and logic in general (the world of form)? Is subjectivity and self-awareness,
qualia? I do believe you are a conscious subject with feelings, but I cannot
feel it, see it, measure it. Is it physical then?? I only see what you write
and your behavior. And are the meaning of your sentences physical? So here we
touch phenomenology (the experiential) and hermeneutics (meaning and
interpretation) and more generally semiotics (the meaning of signs in cognition
and communication). We have problems encompassing these aspects in the natural,
the quantitative and the technical sciences that makes up the foundation of
most conceptions of information science.

Best
Søren

Fra: Fis <fis-boun...@listas.unizar.es> På vegne af Krassimir Markov
Sendt: 17. maj 2018 11:33
Til: fis@listas.unizar.es; Burgin, Mark <mbur...@math.ucla.edu>
Emne: Re: [Fis] Is information physical? A logical analysis

Dear Mark and FIS Colleagues,

First of all. I support the idea of Mark to write a paper and to publish it in
IJ ITA.
It will be nice to continue our common work this way.

At the second place, I want to point that till now the discussion on
Is information physical?
was more-less chaotic - we had no thesis and antithesis to discuss and to come
to some conclusions.

I think now, the Mark's letter may be used as the needed thesis.

What about the ant-thesis? Well, I will try to write something below.

For me, physical, structural and mental  are one and the same.

Mental means physical reflections and physical processes in the Infos
consciousness. I.e. "physical" include "mental".

Structure (as I understand this concept) is mental reflection of the
relationships "between" and/or "in" real (physical) entities as well as
"between" and/or "in" mental (physical) entities.

I.e. "physical" include "mental" include "structural".

Finally, IF  "information is physical, structural and mental" THEN simply the
"information is physical"!

Friendly greetings
Krassimir

From: Burgin, Mark<mailto:mbur...@math.ucla.edu>
Sent: Thursday, May 17, 2018 5:20 AM
To: fis@listas.unizar.es<mailto:fis@listas.unizar.es>
Subject: Re: [Fis] Is information physical? A logical analysis

Dear FISers,
It was an interesting discussion, in which many highly intelligent and
creative individuals participated expressing different points of view. Many
interesting ideas were suggested. As a conclusion to this discussion, I would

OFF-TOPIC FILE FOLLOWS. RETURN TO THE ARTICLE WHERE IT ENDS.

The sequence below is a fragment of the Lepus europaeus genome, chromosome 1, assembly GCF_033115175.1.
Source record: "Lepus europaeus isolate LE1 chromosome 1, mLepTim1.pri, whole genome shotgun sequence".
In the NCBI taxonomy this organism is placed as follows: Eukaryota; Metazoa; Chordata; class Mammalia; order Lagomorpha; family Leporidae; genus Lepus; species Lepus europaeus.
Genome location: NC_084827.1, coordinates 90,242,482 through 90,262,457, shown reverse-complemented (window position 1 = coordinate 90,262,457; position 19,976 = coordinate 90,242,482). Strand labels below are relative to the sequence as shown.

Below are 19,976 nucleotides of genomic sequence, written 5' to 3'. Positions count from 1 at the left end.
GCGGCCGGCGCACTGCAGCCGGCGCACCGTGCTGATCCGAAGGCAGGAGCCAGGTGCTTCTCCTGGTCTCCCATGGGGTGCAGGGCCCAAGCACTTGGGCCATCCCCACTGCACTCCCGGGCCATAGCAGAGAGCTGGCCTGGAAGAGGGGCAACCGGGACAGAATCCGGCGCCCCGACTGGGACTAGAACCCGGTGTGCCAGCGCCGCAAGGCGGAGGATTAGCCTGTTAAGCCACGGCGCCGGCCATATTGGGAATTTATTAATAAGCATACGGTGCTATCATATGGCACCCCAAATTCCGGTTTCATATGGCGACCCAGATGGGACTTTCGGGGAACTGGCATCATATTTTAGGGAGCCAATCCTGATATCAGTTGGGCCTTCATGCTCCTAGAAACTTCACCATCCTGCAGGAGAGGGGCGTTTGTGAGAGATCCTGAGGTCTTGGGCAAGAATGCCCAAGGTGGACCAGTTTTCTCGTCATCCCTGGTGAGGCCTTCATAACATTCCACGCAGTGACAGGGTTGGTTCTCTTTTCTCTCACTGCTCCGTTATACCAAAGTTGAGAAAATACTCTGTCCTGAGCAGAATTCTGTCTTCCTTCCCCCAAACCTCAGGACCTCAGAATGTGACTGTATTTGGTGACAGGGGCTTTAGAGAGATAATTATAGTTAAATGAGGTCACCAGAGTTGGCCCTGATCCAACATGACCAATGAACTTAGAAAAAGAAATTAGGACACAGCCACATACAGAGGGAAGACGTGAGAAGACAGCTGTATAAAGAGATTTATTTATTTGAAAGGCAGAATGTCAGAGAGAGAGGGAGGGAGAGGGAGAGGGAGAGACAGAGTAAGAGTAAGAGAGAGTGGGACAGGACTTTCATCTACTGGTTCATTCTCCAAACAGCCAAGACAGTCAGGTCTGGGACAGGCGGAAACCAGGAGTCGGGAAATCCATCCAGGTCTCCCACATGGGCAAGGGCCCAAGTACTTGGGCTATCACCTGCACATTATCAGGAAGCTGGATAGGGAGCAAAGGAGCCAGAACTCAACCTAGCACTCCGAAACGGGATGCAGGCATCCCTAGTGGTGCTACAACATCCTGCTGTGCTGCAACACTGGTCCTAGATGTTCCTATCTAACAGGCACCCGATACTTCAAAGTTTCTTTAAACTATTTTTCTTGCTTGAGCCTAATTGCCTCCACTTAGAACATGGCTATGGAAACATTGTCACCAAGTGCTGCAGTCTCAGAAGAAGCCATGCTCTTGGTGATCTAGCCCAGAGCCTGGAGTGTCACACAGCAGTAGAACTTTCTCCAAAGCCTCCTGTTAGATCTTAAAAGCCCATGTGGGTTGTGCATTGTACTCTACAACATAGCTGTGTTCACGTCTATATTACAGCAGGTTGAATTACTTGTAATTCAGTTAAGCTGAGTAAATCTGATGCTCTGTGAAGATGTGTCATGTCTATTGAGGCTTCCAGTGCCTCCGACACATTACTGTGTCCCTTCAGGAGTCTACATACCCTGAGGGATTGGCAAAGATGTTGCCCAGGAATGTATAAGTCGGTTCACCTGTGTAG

like to suggest a logical analysis of the problem based on our intrinsic and
often tacit assumptions.

To great extent, our possibility to answer the question "Is information
physical? " depends on our model of the world. Note that here physical means
the nature of information and not its substance, or more exactly, the substance
of its carrier, which can be physical, chemical biological or quantum. By the
way, expression "quantum information" is only the way of expressing that the
carrier of information belongs to the quantum level of nature. This is similar
to the expressions "mixed numbers" or "decimal numbers", which are only forms
or number representations and not numbers themselves.

If we assume that there is only the physical world, we have, at first, to
answer the question "Does information exist? " All FISers assume that
information exists. Otherwise, they would not participate in our discussions.
However, some people think differently (cf., for example, Furner, J. (2004)
Information studies without information).

Now assuming that information exists, we have only one option, namely, to
admit that information is physical because only physical things exist.
If we assume that there are two worlds - information is physical, we have
three options assuming that information exists:
- information is physical
- information is mental
- information is both physical and mental

Finally, coming to the Existential Triad of the World, which comprises three
worlds - the physical world, the mental world and the world of structures, we
have seven options assuming that information exists:
- information is physical
- information is mental
- information is structural
- information is both physical and mental
- information is both physical and structural
- information is both structural and mental
- information is physical, structural and mental

The solution suggested by the general theory of information tries to avoid
unnecessary multiplication of essences suggesting that information (in a
general sense) exists in all three worlds but ... in the physical world, it is
called energy, in the mental world, it is called mental```

### Re: [Fis] Is information physical? A logical analysis

```Dear Mark and FIS Colleagues,

First of all. I support the idea of Mark to write a paper and to publish it in
IJ ITA.
It will be nice to continue our common work this way.